Hexagonal Tile With Floral And Cloud Pattern
© President and Fellows of Harvard College
Identification and Creation
Object Number
1985.322
Title
Hexagonal tile with floral and cloud pattern
Other Titles
Alternate Title: Hexagonal tile with Blue-and-White Decoration. Iznik Hexagonal tile with cloud bands, arabesque medallions, & stylized lotus flowers
Classification
Architectural Elements
Work Type
architectural element
Date
1520-1540
Places
Creation Place: Middle East, Turkey, Iznik
Period
Ottoman period
Culture
Turkish
Location
Level 2, Room 2550, Art from Islamic Lands
View this object's location on our interactive map
Physical Descriptions
Medium
Glazed hexagonal fritware
Technique
Underglazed, painted
Dimensions
H: 1.5 x W: 24.4 x Depth: 2.5 cm (8 7/16 x 9 5/8 x 1 in.)
Provenance
Edwin Binney, 3rd, (by 1985), bequest; to Harvard University Art Museums, 1985.
Acquisition and Rights
Credit Line
Harvard Art Museums/Arthur M. Sackler Museum, The Edwin Binney, 3rd Collection of Turkish Art at the Harvard Art Museums
Accession Year
1985
Object Number
1985.322
Division
Asian and Mediterranean Art
Contact
am_asianmediterranean@harvard.edu
Descriptions
Commentary
Label text from exhibition “Re-View,” an overview of objects drawn from the collections of Harvard Art Museums, 26 April 2008 – 1 July 2013; label text written by Mary McWilliams, Norma Jean Calderwood Curator of Islamic and Later Indian Art, Division of Asian and Mediterranean Art:

Two Hexagonal Tiles with Floral Arabesque
Turkey, Iznik, Ottoman dynasty, c. 1540
Fritware with painting under glaze
Arthur M. Sackler Museum, Gift of John Goelet, 1960.102; The Edwin Binney, 3rd Collection of Turkish Art at the Harvard Art Museum, 1985.322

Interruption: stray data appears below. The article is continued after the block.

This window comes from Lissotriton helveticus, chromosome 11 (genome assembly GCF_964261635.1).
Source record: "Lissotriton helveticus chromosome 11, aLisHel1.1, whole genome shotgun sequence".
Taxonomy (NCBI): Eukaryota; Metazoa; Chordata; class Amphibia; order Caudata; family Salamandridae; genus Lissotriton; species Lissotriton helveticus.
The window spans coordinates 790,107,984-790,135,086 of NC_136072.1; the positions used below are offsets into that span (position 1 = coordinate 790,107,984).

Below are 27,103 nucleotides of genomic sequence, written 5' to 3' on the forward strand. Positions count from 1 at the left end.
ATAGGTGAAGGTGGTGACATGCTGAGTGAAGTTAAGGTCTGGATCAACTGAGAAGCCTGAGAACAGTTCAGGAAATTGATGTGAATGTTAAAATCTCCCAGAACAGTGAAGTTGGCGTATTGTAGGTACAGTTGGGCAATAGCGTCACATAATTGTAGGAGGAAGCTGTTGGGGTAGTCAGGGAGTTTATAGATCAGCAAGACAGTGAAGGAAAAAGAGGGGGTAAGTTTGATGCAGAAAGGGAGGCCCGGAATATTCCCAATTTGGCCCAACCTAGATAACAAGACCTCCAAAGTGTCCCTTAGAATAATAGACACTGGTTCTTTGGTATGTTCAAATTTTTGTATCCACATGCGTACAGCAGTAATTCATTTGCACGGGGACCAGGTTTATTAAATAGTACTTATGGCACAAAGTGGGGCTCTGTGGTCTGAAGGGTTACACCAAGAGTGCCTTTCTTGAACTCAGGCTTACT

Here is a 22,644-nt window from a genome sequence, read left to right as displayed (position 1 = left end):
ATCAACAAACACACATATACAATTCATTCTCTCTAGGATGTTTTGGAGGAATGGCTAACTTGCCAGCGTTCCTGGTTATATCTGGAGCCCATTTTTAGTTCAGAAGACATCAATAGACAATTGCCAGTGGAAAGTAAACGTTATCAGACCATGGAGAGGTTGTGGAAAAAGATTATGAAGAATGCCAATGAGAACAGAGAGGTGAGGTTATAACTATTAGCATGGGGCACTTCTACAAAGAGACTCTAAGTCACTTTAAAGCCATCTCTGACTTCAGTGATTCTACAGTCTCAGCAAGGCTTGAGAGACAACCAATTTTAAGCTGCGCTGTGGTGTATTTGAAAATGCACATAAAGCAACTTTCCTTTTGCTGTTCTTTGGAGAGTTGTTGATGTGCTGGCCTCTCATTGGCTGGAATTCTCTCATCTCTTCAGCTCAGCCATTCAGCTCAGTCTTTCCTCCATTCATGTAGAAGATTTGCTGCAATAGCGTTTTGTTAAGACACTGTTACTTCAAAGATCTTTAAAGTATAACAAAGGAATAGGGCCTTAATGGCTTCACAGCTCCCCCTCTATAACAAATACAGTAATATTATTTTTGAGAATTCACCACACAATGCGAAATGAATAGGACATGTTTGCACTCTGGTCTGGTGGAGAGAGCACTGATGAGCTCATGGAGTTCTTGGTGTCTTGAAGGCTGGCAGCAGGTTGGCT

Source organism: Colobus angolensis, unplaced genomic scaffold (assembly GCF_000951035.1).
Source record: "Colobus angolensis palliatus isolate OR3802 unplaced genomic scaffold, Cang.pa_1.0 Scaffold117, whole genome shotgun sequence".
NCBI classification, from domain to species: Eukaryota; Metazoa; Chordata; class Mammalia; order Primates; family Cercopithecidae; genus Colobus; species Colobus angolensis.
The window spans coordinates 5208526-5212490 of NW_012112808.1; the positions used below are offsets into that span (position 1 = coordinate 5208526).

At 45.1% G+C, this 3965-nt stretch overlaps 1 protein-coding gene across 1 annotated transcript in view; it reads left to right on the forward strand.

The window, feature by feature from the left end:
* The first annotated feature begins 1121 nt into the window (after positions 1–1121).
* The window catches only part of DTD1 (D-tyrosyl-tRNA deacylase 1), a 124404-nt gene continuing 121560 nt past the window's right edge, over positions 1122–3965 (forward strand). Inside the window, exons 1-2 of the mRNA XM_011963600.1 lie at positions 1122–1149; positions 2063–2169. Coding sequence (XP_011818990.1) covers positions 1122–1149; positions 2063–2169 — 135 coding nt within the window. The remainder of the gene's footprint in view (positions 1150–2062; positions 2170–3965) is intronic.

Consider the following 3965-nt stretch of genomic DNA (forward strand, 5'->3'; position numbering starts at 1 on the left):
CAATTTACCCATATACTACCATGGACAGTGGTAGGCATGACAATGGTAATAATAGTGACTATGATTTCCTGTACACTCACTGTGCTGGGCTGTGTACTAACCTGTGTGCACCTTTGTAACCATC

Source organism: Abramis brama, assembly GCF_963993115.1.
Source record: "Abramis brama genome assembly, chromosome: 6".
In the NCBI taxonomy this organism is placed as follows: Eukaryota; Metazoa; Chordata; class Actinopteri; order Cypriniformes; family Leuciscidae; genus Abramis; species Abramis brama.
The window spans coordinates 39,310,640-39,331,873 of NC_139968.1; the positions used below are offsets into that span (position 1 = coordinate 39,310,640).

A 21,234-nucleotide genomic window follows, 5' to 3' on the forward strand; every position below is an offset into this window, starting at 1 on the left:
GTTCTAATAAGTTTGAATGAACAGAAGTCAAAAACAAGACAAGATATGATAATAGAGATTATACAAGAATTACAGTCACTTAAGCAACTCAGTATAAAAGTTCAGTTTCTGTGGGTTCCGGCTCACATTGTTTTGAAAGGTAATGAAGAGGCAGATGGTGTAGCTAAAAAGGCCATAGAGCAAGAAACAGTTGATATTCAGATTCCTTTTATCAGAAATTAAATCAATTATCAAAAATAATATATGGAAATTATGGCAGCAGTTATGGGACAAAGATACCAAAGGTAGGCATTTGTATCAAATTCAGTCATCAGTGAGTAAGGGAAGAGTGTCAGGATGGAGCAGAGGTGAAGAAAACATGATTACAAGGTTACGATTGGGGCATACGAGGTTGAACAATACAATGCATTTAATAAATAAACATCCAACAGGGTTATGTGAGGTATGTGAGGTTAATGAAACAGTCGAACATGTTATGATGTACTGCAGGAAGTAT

For about a century, beginning in the late 1400s, Ottoman potters in the town of Iznik in western Anatolia produced what are arguably the finest ceramics in the history of Islamic art. Working with a white frit body and perfectly transparent glaze, Iznik potters experimented to expand the palette for their underglaze technique. Starting out with a blue-on-white scheme, they added turquoise in the 1520s. By the mid-1550s, they had perfected a dark black, brilliant red, and vibrant green, as can be seen on the floral dish in the case at right.
Publication History

Edwin Binney III, Turkish Treasures from the Collection of Edwin Binney, 3rd: 1981 Supplement to the 1979 catalogue, exh. cat., San Diego Museum of Art (San Diego, CA, 1981), 20-1 (Ceramic 3C)

Yanni Petsopoulos, ed., Tulips, Arabesques, and Turbans: Decorative Arts from the Ottoman Empire, Alexandria Press (London, England, 1982), pl. 84

Exhibition History

The Edwin Binney 3rd Collection of Turkish Art at the Harvard University Art Museums, Harvard University Art Museums, Arthur M. Sackler Museum, Cambridge, 05/16/1987 - 08/02/1987

A Grand Legacy: Arts of the Ottoman Empire, Harvard University Art Museums, Arthur M. Sackler Museum, Cambridge, 10/09/1999 - 01/02/2000

Overlapping Realms: Arts of the Islamic World and India, 900-1900, Harvard University Art Museums, Arthur M. Sackler Museum, Cambridge, 12/02/2006 - 03/23/2008

Re-View: Arts of India & the Islamic Lands, Harvard Art Museums/Arthur M. Sackler Museum, Cambridge, 04/26/2008 - 06/01/2013

Verification Level

2 - Adequate. Object is adequately described but information may not be vetted